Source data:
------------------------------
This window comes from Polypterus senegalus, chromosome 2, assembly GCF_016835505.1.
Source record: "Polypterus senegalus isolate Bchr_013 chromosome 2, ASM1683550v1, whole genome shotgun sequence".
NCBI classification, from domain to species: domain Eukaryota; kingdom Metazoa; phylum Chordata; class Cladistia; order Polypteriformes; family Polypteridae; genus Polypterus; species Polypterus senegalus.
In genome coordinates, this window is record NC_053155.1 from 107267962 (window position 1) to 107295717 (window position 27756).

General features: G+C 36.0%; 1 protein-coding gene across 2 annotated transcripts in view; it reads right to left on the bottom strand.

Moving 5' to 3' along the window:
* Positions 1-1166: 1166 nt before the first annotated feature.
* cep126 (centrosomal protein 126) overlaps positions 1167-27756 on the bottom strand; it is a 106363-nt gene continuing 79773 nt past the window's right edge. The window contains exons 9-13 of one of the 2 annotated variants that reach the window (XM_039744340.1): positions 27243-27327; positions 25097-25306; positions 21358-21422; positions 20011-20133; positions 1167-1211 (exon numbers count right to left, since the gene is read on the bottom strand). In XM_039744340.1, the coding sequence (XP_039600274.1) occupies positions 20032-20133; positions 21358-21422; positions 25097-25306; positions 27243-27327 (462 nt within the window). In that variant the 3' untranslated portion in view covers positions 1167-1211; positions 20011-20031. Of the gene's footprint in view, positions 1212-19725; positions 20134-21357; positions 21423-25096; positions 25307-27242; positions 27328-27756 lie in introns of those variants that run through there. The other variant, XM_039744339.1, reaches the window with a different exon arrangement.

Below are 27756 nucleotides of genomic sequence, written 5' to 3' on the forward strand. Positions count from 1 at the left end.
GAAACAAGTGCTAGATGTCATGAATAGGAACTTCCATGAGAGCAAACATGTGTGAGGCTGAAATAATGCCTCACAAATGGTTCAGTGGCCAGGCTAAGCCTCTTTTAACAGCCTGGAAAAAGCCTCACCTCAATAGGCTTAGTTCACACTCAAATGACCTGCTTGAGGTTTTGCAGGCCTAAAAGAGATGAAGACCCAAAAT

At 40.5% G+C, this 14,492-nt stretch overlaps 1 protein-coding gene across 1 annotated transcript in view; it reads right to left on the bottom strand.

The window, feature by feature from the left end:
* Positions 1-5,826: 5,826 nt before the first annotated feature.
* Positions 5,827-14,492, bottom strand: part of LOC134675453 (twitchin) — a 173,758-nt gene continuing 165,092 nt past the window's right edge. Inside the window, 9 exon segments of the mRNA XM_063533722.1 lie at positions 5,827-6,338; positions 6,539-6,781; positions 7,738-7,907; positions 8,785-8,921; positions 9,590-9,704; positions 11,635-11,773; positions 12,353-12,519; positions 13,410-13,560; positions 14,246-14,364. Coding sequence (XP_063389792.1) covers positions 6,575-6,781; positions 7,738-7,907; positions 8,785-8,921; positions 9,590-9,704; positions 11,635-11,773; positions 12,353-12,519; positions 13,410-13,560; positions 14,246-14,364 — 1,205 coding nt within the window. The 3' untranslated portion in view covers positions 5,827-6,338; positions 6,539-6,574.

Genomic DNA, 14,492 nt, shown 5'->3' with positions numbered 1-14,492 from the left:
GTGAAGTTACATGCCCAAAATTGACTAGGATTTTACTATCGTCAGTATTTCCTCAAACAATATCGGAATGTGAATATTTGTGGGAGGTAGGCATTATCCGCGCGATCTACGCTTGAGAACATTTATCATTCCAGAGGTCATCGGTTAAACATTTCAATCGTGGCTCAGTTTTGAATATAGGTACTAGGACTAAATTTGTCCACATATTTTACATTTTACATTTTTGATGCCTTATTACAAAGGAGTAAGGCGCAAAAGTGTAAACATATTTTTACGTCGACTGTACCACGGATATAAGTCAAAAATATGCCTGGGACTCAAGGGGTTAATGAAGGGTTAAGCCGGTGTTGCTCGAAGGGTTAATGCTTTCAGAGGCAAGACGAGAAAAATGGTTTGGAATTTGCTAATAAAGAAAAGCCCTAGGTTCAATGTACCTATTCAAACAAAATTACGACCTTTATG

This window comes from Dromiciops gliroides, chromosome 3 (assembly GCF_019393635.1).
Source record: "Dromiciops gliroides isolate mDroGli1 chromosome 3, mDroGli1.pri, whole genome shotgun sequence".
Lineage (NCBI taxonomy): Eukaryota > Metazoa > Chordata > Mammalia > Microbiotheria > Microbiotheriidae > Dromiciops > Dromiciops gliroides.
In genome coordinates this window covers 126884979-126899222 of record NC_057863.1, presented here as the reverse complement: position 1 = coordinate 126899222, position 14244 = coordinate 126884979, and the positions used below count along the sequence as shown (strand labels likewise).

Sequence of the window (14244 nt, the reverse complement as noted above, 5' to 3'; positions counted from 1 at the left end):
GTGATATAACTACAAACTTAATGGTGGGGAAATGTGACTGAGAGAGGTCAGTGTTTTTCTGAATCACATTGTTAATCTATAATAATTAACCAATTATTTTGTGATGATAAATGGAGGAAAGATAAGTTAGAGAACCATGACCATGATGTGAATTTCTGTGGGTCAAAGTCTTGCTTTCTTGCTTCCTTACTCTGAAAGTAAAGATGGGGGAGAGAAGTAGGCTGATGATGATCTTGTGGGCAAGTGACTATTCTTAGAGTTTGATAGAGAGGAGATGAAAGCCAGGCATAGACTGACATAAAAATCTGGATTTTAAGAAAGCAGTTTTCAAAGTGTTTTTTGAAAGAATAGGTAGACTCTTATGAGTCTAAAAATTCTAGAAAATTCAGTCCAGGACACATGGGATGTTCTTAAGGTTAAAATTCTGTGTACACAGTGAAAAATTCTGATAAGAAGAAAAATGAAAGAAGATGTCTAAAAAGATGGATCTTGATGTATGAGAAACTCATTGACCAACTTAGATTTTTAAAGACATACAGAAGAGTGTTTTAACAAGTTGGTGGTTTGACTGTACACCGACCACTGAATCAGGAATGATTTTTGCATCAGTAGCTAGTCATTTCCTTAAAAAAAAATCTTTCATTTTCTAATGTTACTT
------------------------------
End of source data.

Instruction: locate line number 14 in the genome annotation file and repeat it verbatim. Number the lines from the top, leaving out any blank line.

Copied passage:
* Positions 5,827-14,492, bottom strand: part of LOC134675453 (twitchin) — a 173,758-nt gene continuing 165,092 nt past the window's right edge. Inside the window, 9 exon segments of the mRNA XM_063533722.1 lie at positions 5,827-6,338; positions 6,539-6,781; positions 7,738-7,907; positions 8,785-8,921; positions 9,590-9,704; positions 11,635-11,773; positions 12,353-12,519; positions 13,410-13,560; positions 14,246-14,364. Coding sequence (XP_063389792.1) covers positions 6,575-6,781; positions 7,738-7,907; positions 8,785-8,921; positions 9,590-9,704; positions 11,635-11,773; positions 12,353-12,519; positions 13,410-13,560; positions 14,246-14,364 — 1,205 coding nt within the window. The 3' untranslated portion in view covers positions 5,827-6,338; positions 6,539-6,574.